What Does a Blackjack Dealer Do?

Blackjack is a card game in which players compete against the dealer to get a higher total than their opponent without going over 21. Originally a game of chance, it has since become a game of strategy and luck, thanks to which it can be played by people of all ages, backgrounds and skill levels. It is commonly played at a table for between 2-7 players and uses one to eight 52-card decks. All cards with numbers (2-10) have their corresponding value, face cards (Jack, Queen and King) score 10 points and the Ace can either be counted as 1 or 11.

Before the game starts, players place their bets in the betting areas marked on the blackjack table. The dealer then deals themselves two cards and if the first two cards add up to a total of 21 (Ace and a card worth 10) it is called Blackjack! If the total is anything else, a player can choose to draw more cards until they are happy with their hand.

Side bets are offered on most blackjack tables, with Insurance being the only side bet which is universally available at all casinos and part of the game for card counters. There are hundreds of other side bets to choose from on a blackjack table, including placing bets that you will receive a certain pair as your first two cards, betting that the dealer’s up card will be a certain value and more.

A blackjack dealer is required to interact with the players and the casino in a variety of ways and these interactions can have an impact on the atmosphere of the table. For example, a friendly dealer can make the game feel more social, while an unfriendly dealer can break a player’s concentration and cause them to lose their edge.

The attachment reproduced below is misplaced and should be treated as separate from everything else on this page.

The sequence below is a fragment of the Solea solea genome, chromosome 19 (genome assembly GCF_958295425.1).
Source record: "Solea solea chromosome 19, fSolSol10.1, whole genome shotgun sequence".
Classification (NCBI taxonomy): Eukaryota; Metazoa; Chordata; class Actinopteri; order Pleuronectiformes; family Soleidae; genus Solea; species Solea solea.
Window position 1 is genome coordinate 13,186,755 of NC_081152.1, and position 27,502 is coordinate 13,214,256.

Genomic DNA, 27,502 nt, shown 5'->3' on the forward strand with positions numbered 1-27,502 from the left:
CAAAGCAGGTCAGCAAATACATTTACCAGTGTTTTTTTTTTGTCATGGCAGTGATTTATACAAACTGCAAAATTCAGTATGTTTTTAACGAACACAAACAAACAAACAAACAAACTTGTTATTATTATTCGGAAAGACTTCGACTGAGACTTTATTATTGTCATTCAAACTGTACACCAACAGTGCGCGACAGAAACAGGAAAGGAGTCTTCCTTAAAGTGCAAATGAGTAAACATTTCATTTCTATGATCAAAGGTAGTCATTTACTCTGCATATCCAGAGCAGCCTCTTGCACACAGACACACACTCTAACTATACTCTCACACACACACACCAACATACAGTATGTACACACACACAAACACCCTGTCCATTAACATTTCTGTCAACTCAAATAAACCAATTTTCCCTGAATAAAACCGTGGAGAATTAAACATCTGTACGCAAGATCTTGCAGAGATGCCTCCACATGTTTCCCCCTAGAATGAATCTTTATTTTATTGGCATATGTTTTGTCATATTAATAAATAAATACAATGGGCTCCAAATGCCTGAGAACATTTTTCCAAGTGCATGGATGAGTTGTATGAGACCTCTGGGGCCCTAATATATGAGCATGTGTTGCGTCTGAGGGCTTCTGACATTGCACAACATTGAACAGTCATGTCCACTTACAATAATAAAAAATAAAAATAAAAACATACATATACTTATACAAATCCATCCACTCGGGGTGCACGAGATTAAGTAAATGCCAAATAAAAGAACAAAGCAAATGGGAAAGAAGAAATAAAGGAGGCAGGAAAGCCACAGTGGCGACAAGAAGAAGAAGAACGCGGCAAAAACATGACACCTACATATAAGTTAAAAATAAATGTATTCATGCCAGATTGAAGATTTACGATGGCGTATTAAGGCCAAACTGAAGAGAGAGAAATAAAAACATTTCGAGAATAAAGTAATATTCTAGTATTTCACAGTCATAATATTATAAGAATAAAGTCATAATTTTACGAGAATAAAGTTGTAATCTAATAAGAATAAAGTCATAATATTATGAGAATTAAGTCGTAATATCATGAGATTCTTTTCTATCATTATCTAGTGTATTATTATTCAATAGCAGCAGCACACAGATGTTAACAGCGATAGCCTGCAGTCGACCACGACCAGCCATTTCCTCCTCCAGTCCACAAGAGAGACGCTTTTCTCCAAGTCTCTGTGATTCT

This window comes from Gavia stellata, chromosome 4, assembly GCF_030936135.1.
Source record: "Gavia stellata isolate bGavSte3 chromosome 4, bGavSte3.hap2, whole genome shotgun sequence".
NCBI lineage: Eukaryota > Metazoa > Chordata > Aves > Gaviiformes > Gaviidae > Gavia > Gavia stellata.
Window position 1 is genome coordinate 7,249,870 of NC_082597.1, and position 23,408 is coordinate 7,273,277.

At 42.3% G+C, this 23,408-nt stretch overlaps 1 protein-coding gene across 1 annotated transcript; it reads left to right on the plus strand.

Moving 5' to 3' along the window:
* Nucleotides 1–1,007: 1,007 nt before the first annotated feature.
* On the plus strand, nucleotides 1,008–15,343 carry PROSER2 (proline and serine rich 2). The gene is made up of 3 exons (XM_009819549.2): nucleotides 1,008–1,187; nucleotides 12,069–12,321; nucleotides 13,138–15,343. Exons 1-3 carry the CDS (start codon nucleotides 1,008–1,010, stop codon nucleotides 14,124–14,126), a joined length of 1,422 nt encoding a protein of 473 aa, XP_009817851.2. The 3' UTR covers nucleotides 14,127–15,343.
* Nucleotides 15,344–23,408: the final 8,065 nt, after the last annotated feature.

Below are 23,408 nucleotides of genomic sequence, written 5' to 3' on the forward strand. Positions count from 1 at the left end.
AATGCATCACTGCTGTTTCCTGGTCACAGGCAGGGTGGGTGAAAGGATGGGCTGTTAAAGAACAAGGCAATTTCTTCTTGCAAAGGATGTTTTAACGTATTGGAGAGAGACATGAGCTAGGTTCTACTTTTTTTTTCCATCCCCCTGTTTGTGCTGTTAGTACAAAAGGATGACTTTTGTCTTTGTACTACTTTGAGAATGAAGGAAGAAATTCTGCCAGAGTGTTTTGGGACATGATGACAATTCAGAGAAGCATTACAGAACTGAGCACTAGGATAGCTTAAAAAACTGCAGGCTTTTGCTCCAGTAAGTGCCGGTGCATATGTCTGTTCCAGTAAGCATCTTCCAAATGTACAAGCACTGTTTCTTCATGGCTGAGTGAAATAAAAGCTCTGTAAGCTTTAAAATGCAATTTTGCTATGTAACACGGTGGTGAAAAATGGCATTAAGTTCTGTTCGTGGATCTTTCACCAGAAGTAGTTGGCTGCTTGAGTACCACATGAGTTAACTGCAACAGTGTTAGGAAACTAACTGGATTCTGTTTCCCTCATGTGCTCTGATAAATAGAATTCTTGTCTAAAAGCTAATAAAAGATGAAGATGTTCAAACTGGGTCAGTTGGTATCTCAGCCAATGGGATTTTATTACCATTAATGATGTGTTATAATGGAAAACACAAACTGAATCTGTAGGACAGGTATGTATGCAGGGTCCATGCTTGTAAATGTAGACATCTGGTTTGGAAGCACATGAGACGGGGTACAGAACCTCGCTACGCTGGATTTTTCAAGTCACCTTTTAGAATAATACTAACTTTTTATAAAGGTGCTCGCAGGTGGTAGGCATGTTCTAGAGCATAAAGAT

If a player beats the dealer, they win the round and are paid out their original bet. If the dealer has a Blackjack, all players lose the round unless they have a Blackjack themselves (i.e. they push). The dealer then collects all the cards, shuffles them and starts another round.

As well as being able to count cards, a blackjack dealer needs to be comfortable on their feet and be able to do basic maths quickly, both in terms of keeping track of the hand scores and paying out bets. They also need to be able to read the game rules on the felt, which vary from casino to casino.

Lastly, they need to be able to spot potential tells from the players at the table, such as how long the dealer takes to look at their hole card and at what angle they bend it. This can give the players an advantage in predicting what the dealer’s cards will be and help them make better decisions about when to hit, stand or double down. This is an important skill as some casinos have reduced the standard 3 to 2 payout for Blackjacks, which increases the house edge.